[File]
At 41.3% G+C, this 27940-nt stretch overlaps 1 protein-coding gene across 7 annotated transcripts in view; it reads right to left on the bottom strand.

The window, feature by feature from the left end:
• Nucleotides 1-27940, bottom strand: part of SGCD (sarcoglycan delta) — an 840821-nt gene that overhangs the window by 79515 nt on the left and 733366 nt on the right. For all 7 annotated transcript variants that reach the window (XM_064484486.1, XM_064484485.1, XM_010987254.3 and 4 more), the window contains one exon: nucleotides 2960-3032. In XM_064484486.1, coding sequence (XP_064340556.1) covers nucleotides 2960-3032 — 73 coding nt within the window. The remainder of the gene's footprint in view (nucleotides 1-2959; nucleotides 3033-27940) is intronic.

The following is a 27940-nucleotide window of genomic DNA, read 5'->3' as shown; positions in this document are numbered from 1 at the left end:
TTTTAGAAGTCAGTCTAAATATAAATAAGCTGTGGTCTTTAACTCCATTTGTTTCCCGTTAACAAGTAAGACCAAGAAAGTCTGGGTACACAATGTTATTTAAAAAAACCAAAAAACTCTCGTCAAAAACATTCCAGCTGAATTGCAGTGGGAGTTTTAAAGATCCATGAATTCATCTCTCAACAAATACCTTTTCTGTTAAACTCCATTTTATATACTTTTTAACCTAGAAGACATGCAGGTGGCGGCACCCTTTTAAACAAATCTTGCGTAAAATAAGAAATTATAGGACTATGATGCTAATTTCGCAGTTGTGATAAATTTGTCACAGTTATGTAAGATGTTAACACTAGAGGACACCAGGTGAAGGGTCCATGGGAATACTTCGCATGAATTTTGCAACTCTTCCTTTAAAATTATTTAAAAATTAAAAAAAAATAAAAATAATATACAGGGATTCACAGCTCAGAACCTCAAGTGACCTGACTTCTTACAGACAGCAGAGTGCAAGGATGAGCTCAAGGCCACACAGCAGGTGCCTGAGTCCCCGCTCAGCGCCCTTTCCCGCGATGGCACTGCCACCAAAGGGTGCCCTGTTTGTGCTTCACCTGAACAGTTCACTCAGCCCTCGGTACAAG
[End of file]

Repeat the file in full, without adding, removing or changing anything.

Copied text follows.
At 41.3% G+C, this 27940-nt stretch overlaps 1 protein-coding gene across 7 annotated transcripts in view; it reads right to left on the bottom strand.

The window, feature by feature from the left end:
• Nucleotides 1-27940, bottom strand: part of SGCD (sarcoglycan delta) — an 840821-nt gene that overhangs the window by 79515 nt on the left and 733366 nt on the right. For all 7 annotated transcript variants that reach the window (XM_064484486.1, XM_064484485.1, XM_010987254.3 and 4 more), the window contains one exon: nucleotides 2960-3032. In XM_064484486.1, coding sequence (XP_064340556.1) covers nucleotides 2960-3032 — 73 coding nt within the window. The remainder of the gene's footprint in view (nucleotides 1-2959; nucleotides 3033-27940) is intronic.

The following is a 27940-nucleotide window of genomic DNA, read 5'->3' as shown; positions in this document are numbered from 1 at the left end:
TTTTAGAAGTCAGTCTAAATATAAATAAGCTGTGGTCTTTAACTCCATTTGTTTCCCGTTAACAAGTAAGACCAAGAAAGTCTGGGTACACAATGTTATTTAAAAAAACCAAAAAACTCTCGTCAAAAACATTCCAGCTGAATTGCAGTGGGAGTTTTAAAGATCCATGAATTCATCTCTCAACAAATACCTTTTCTGTTAAACTCCATTTTATATACTTTTTAACCTAGAAGACATGCAGGTGGCGGCACCCTTTTAAACAAATCTTGCGTAAAATAAGAAATTATAGGACTATGATGCTAATTTCGCAGTTGTGATAAATTTGTCACAGTTATGTAAGATGTTAACACTAGAGGACACCAGGTGAAGGGTCCATGGGAATACTTCGCATGAATTTTGCAACTCTTCCTTTAAAATTATTTAAAAATTAAAAAAAAATAAAAATAATATACAGGGATTCACAGCTCAGAACCTCAAGTGACCTGACTTCTTACAGACAGCAGAGTGCAAGGATGAGCTCAAGGCCACACAGCAGGTGCCTGAGTCCCCGCTCAGCGCCCTTTCCCGCGATGGCACTGCCACCAAAGGGTGCCCTGTTTGTGCTTCACCTGAACAGTTCACTCAGCCCTCGGTACAAG